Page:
In my intro class I’m teaching Garrett Hardin’s famous 1974 article, “Lifeboat Ethics: The Case Against Helping the Poor.” I hadn’t appreciated quite how horrible it is. It’s not (just) that I disagree with his conclusions – I teach material I disagree with all the time. It’s the incredibly weak arguments and the snide innuendos.
I understand, of course, that it was published in Psychology Today, so perhaps he didn’t think it needed to be so rigorous. But what is one to say when he insists that “The concept of blame is simply not relevant here” and then one sentence later argues that if a world food bank were established, “slovenly rulers” would not be motivated to save?
Actually, Hardin doesn’t put much faith in the reform of such corrupt or incompetent rulers, despite calling that section “Learning the Hard Way”. Rather, he thinks that if the rich countries would simply refrain from giving assistance, the problem will basically take care of itself as “population growth would be periodically checked by crop failures and famines. But if they can always draw on a world food bank in time of need, their populations can continue to grow unchecked, and so will their ‘need’ for aid.” (I wonder about those scare quotes around “need”.) Call this “passive genocide.”
What I had forgotten and found especially appalling is his attitude toward “survivors’ guilt.” When those in a lifeboat don’t have the capacity to rescue other innocents, “Some say they feel guilty about their good luck. My reply is simple: ‘Get out and yield your place to others.’” Right – and Holocaust survivors could have volunteered to go to the ovens themselves. What’s more, this callousness is completely gratuitous. It’s consistent with his main point to say something like this: “yes, it’s perfectly natural and appropriate to regret not being able to do more, but the cold hard fact is that we simply cannot support everyone.”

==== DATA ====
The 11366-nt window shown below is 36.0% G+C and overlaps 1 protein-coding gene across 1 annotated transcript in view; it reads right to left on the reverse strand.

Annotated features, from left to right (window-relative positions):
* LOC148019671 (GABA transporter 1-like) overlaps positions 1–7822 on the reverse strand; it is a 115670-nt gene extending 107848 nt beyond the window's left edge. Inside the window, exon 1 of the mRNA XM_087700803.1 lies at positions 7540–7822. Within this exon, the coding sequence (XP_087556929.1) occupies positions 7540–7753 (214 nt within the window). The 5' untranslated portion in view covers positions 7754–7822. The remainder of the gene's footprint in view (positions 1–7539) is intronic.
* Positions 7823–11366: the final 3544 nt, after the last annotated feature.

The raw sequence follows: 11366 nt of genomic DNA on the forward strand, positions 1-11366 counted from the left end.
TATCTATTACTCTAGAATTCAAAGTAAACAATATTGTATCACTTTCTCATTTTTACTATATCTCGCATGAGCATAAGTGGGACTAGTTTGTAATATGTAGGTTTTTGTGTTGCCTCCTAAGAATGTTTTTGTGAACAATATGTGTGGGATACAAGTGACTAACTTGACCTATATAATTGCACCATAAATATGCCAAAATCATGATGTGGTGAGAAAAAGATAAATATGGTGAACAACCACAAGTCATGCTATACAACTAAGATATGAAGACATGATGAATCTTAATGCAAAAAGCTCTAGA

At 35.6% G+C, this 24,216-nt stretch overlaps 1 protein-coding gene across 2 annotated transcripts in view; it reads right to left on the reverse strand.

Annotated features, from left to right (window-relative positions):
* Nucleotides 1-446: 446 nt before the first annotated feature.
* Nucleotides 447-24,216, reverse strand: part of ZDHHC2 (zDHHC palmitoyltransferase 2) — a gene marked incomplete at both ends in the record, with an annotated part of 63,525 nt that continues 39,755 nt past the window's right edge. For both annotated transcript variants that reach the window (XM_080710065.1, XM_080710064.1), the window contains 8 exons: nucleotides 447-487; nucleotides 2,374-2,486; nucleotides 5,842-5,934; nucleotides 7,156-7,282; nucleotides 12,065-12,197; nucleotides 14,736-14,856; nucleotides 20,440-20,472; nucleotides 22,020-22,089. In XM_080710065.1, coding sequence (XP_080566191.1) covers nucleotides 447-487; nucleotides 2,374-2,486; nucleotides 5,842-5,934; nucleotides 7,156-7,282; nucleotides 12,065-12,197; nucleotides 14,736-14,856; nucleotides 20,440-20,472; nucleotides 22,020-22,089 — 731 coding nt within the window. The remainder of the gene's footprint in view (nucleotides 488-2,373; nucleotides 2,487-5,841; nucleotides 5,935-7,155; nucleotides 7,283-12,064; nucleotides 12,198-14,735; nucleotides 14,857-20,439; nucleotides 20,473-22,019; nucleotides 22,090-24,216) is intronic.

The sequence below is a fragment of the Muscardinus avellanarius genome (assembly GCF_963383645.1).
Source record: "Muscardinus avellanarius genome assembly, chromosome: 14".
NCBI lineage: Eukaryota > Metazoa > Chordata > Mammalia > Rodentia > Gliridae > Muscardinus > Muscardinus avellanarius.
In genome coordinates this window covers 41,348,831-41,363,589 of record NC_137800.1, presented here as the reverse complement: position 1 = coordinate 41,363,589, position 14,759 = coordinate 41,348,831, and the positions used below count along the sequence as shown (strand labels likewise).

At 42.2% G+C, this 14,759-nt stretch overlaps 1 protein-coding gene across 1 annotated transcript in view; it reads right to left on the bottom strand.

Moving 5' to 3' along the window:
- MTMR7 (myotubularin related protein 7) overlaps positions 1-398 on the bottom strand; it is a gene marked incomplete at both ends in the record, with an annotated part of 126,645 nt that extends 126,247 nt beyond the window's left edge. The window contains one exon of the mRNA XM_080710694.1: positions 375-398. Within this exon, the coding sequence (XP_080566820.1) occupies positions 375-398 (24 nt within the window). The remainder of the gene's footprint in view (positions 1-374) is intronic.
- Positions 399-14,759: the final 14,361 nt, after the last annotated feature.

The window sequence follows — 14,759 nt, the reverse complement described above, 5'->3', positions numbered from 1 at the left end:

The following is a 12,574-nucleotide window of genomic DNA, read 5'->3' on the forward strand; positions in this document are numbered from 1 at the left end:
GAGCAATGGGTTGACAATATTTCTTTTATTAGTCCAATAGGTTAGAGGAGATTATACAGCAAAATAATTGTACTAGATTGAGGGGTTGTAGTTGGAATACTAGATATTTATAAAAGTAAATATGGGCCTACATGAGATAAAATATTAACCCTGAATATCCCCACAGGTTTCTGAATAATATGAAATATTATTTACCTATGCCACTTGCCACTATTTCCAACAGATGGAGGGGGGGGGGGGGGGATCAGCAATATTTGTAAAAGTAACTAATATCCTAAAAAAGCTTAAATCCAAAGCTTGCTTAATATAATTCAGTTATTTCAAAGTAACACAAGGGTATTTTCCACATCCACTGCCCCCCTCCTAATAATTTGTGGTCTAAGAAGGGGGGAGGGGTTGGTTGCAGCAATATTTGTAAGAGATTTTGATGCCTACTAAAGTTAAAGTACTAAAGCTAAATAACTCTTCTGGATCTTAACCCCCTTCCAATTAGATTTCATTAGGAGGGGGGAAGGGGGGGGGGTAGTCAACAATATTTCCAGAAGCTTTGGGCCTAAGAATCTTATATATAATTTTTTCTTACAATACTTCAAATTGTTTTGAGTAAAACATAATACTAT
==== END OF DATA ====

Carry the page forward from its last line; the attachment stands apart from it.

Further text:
His main point, of course, is to press the life-boat analogy: our ability – the earth’s ability – to provided necessary resources is finite. That’s certainly right – we can’t sustain an infinite number of people, whatever that would mean – but what is that number? a million? a billion? a trillion? He doesn’t say – or even hint – or even suggest how to think about it. (Yes, I know he has done more work on this elsewhere.) The life-boat analogy by itself doesn’t even begin to help answer that crucial question. What is clear, however, is that the number is variable. There is room to debate the extent to which the Green Revolution increased the crop yields of developing countries, as well as the costs of the loss of biodiversity and other environmental concerns – I certainly don’t know enough to weigh in on these issues. But Hardin dismisses them in a single sentence: “Whether or not the Green Revolution can increase food production as much as its champions claim is a debatable put possibly irrelevant point.” Wrong – that’s exactly the point. What is that finite number of people who can be sustained, and can we nudge it further in the direction of survival? Are we in an already-overloaded and sinking lifeboat with millions more drowning outside or are we in a luxury liner with plenty of additional room but unwilling to pull in the drowning victims all around us? Silence.